Everyone involved with complaints should look at the John Tiner letter. There are general points around avoiding a narrow view of the firm’s duty and recognising the validity of oral evidence. Diligent investigation and avoiding literal and narrow interpretations of the customer’s complaint is required. Certainly do not rely on the customer’s signature alone or the fact they did not exercise their right to cancel.
The challenge is for senior management to work out and have cultural acceptance at the top. Fining corporates does not always achieve the right results that going for senior management of the company would despite the difficulties.
The next fine needs to be over £1 million to make people sit up and notice. But the fine takes no account of other costs. Saying you have done something when you haven’t as Abbey did will cause problems. Firms may reply in the positive but do not think about what they are saying. If firms are forced to employ an expert as Abbey did through a s.166 order this can be phenomenally expensive. Firms may feel accountants go in with something to find so it’s a good idea to avoid these things.
With Abbey 26% of complaints were mishandled meaning if you got to the right result it was by accident rather by design. The enforcement notice also gives some good examples of what not to put in your response to complainants including reference to advisers following procedures, the contents of the key features and customers failing to act on cooling off notices (see paragraph 4.25 of the enforcement notice).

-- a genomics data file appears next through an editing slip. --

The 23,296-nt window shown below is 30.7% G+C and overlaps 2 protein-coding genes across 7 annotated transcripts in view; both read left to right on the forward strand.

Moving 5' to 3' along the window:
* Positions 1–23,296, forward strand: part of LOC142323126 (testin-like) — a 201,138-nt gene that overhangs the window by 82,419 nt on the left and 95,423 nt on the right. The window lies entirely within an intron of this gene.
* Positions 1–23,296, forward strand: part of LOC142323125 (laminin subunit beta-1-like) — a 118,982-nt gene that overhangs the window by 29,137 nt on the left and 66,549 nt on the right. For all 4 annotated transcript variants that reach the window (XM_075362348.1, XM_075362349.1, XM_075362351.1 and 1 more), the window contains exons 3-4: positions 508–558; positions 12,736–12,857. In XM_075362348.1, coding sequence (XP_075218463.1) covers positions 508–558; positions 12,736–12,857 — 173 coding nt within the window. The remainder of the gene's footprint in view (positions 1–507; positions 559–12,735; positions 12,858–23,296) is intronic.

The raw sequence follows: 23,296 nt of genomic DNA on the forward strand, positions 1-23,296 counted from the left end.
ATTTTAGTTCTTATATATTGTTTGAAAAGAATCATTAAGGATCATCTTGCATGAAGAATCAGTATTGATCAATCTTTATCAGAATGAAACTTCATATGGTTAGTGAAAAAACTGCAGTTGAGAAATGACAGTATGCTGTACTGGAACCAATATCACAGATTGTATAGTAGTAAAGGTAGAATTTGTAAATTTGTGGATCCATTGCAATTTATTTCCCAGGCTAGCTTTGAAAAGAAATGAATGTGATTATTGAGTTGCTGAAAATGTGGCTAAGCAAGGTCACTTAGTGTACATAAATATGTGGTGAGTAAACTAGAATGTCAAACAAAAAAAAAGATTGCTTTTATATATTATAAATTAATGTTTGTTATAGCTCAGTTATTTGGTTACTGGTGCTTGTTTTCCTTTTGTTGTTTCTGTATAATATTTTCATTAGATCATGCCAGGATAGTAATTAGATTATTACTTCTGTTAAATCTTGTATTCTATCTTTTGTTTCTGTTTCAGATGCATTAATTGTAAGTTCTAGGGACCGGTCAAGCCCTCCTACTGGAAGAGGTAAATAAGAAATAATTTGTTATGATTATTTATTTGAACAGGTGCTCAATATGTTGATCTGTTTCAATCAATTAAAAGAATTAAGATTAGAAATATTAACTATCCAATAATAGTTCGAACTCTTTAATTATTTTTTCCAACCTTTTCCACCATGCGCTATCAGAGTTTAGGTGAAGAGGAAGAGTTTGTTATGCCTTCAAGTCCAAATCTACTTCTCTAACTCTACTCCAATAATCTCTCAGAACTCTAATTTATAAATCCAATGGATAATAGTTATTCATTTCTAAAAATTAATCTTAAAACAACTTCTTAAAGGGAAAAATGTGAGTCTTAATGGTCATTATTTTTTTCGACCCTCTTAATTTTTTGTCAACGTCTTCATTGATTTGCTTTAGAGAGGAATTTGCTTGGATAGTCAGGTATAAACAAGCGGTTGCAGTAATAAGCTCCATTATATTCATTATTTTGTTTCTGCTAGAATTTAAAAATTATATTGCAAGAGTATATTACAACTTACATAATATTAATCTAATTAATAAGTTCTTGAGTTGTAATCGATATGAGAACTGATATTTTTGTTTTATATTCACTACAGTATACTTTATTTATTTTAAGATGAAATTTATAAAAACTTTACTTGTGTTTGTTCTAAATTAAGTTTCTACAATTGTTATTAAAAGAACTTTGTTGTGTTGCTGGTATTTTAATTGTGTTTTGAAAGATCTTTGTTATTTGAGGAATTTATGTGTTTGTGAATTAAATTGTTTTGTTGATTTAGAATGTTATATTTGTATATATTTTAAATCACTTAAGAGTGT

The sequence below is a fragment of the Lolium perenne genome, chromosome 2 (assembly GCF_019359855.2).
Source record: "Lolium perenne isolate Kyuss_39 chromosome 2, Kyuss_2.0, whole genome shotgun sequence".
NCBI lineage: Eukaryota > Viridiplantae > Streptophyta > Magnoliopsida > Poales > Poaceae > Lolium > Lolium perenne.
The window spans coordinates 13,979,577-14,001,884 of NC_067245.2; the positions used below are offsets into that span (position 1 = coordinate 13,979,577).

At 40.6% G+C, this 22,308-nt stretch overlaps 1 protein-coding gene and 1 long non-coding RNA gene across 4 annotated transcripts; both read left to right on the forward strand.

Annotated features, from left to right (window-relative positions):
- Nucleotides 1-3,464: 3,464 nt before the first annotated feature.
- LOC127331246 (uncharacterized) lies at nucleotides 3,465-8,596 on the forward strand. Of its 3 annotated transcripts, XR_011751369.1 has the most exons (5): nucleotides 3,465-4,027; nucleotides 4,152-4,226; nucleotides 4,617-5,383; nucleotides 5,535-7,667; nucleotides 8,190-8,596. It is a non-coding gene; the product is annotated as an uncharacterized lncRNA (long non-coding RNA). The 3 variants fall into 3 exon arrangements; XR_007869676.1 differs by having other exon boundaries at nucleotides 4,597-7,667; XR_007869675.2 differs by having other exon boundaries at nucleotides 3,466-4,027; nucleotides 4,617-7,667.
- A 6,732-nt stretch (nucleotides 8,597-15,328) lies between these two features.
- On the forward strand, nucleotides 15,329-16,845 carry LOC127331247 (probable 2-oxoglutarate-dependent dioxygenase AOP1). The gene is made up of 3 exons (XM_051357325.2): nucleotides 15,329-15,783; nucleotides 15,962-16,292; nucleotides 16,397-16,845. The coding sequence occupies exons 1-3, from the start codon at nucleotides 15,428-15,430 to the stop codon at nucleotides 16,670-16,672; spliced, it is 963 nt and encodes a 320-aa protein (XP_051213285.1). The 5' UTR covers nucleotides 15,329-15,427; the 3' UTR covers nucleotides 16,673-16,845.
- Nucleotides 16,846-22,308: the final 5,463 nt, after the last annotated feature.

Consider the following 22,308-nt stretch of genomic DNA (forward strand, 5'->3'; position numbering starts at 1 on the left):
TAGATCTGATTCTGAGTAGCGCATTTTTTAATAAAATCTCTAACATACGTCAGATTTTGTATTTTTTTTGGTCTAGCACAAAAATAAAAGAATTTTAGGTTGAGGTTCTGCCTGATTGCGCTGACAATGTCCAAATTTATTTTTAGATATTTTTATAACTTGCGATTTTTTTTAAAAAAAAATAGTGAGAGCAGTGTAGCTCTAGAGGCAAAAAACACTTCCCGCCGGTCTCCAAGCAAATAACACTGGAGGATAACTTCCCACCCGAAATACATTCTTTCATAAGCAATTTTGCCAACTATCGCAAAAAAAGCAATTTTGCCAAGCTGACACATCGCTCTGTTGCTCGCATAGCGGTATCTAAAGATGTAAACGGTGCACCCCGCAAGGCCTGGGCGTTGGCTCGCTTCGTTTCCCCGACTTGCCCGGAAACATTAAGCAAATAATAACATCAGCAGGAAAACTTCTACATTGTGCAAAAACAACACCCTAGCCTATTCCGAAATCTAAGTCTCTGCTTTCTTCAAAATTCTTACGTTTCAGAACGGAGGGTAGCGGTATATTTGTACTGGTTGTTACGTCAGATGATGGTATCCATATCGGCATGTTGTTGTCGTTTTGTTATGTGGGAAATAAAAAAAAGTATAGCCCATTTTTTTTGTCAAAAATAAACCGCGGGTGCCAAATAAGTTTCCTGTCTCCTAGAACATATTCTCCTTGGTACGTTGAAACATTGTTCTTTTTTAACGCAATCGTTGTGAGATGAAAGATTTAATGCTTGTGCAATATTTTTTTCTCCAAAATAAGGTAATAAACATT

Guardian minuted they had drifted too far in the complainant’s favour out of line with the market. What has the market got to do with the uphold rate? It is possible Guardian’s policies or sales practices were different to the market and this is no basis upon which to make a decision. Guardian recognised the risk of the new approach in a review stating “… it may not measure well in isolation against FSA’s broader approach as expressed in the Tiner letter”. It was as if they were prepared to continue for as long as they could get way with it. With senior management actually recording these facts FSA should have given them a very rough ride.
Apart from being a huge yawn the L&G case does raise some specific points worth noting. Firms cannot rely on customer signatures alone and the key features document is not enough in itself to demonstrate the customer understood the risks even if they are compliant and very well written. There was an enormous emphasis on procedure but the evidence was deficient. These enforcement notices provide a lot of information in particular firms should look at cases in totality not just the specific complaint.
One paragraph in MiFID is crucial and relate to “in relation to retail client”. The category is much wider and includes corporates and current intermediate customers where complaint handling must be effective and transparent procedure. MiFID will be copied out but what does transparent mean? It is loaded in favour of protecting retail clients requiring firms to review their procedures.
The panellists were asked if there were degrees of fairness. There are degrees of what you can offer. You may offer a Rolls Royce service or more limited. Legally you are either fair or unfair but you could be more than fair. One leading barrister when asked about the difference between reasonable care and all reasonable care simply said he had never heard of some reasonable care. There are not degrees of fairness just different ways of achieving a fair result.